The Corporate Construction of Childhood

Edited by Shirley R. Steinberg

Third Edition • January 1, 2011 • 320 pages

Print ISBN: 9780813344898 • $40.00 USD$53.99 CAN

Ebook ISBN: 9780813345246 • $25.99 USD$28.99 CAN

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This book reveals the profound impact that our purchasing-obsessed culture has on our children and argues that corporate marketing to youth has reshaped the experience of childhood into something that is prefabricated. Top scholars in education, sociology, and cultural studies contribute insightful essays that students, parents, and educators will find entertaining and disturbing. This third edition is thoroughly updated with examinations of the icons that shape the values and consciousness of today’s children, including Twilight, Barbie, hip-hop, Disney, McDonald’s, and many more.

Shirley R. Steinberg is the director of The Paulo and Nita Freire International Project for Critical Pedagogy at McGill University and has been Research Professor at the University of Barcelona.  Her most recent books include: Boy Culture:  An Encyclopedia; 19 Urban Questions:  Teaching in the City; Diversity and Multiculturalism: A Reader; Christotainment:  Selling Jesus Through Popular Culture (Westview Press); and award-winning Contemporary Youth Culture Encyclopedia.

Chapter 1: Kinderculture: Mediating, Simulacralizing, and Pathologizing the New Childhood
Shirley R. Steinberg

Chapter 2: Teens and Vampires: From Buffy the Vampire Slayer to Twilight’s Vampire Lovers
Douglas Kellner

Chapter 3: Is Disney Good for Your Kids? How Corporate Media Shapes Youth Identity in the Digital Age
Henry Giroux and Grace Pollock

Chapter 4: Selling Subculture: An Examination of Hot Topic
Sarah Hanks

Chapter 5: Queer Eye for the Straight-Acting Guy:
The Performance of Masculinity in Gay Youth Culture and Popular Culture
Dennis Carlson

Chapter 6: FLUID: Teen and youth identity construction in cyberspace
Donyell L. Roseboro

Chapter 7: Tween-Method and the Politics of Studying Kinderculture
Ingvild Kvale Sørenssen and Claudia Mitchell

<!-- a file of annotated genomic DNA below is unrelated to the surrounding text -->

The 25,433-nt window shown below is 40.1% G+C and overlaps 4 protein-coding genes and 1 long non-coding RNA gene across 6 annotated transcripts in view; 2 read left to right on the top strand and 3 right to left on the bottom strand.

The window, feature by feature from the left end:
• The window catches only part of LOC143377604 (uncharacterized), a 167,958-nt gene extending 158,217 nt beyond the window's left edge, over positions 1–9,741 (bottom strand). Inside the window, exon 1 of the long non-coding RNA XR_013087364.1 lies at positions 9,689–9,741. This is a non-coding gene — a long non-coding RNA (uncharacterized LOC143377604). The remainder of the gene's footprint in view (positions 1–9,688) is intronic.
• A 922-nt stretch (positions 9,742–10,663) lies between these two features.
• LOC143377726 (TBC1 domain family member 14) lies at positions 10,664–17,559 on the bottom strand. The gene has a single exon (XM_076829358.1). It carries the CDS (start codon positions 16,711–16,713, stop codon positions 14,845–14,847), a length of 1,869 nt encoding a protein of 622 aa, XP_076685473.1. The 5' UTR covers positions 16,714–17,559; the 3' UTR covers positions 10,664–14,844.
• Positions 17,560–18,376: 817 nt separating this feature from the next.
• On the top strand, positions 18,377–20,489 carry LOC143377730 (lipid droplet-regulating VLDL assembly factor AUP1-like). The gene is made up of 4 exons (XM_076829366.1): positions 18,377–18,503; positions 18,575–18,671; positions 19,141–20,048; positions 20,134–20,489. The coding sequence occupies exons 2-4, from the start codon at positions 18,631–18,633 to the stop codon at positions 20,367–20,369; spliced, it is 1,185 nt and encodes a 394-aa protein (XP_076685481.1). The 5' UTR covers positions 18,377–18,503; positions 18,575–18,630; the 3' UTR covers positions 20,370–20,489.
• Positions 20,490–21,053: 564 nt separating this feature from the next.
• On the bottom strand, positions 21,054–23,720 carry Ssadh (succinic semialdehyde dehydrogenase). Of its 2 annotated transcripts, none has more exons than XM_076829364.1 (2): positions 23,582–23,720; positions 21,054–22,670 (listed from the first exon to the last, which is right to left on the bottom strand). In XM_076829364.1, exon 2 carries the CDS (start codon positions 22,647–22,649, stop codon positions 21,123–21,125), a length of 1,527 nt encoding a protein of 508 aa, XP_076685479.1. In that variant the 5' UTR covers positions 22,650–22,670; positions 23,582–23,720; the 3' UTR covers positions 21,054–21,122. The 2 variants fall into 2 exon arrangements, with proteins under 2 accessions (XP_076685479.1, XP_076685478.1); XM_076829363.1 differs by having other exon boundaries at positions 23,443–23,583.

Chapter 8: From Miley Merchandising to Pop Princess Peddling: The Hannah Montana Phenomenon
Ruthann Mayes-Elma

Chapter 9: Corporatizing Sports: Fantasy Leagues, the Athlete as Commodity, and Fans as Consumers.
Daniel E. Chapman and John A. Weaver

Chapter 10 : Hip Hop and Critical Pedagogy: From Tupac to Master P to 50 Cent and Beyond
Greg Dimitriadis

Chapter 11: McDonald’s, Power, and Children: Ronald McDonald/Ray Kroc Does It All for You
Joe L. Kincheloe

Chapter 12: Barbie: After Half a Century, the Bitch Continues to Have Everything
Shirley R. Steinberg

Chapter 13: Home Alone and Bad to the Bone: The Advent of a Postmodern Childhood, Joe L. Kincheloe

Praise for prior editions:

“Thoughtful and illuminating.” — Contemporary Sociology

“An important contribution to the field of education as it is one of the few books that successfully makes the argument as to why (in very concrete terms) educators must pay attention to cultural studies.” — Educational Research

“A worthy study by all who work with children.” — Educational Leadership

“This is a brilliant book, a critical, interpretive undoing of North America and her children. We have waited too long for this analysis of child rearing, media-made children, and the postmodern family. This is the very best of critical pedagogy and cultural studies.” — Norman K. Denzin, University of Illinois, Urbana-Champaign

“We have placed the lives of our children in the hands of media capitalists who are redefining and reshaping childhood. It is about time that cultural critics take this issue seriously. Steinberg and Kincheloe’s collection opens up the possibility of a rigorous and scholarly debate in what must be one of the most important issues of our time.” — Larry Grossberg, University of North Carolina, Chapel Hill

“A seminal contribution to our understanding of the role media and popular culture play in the socialization of children and youth in America… The picture that emerges from the book is alarming and terrifying, but also one that gives us some reason for optimism: terrifying, because it spells out, in considerable detail, the deleterious effects media culture is having upon our children, but hopeful in that it alerts us to the dangers our media poses for children and suggests ways of countering it.” — Arthur Asa Berger, Author of Bloom’s Morning

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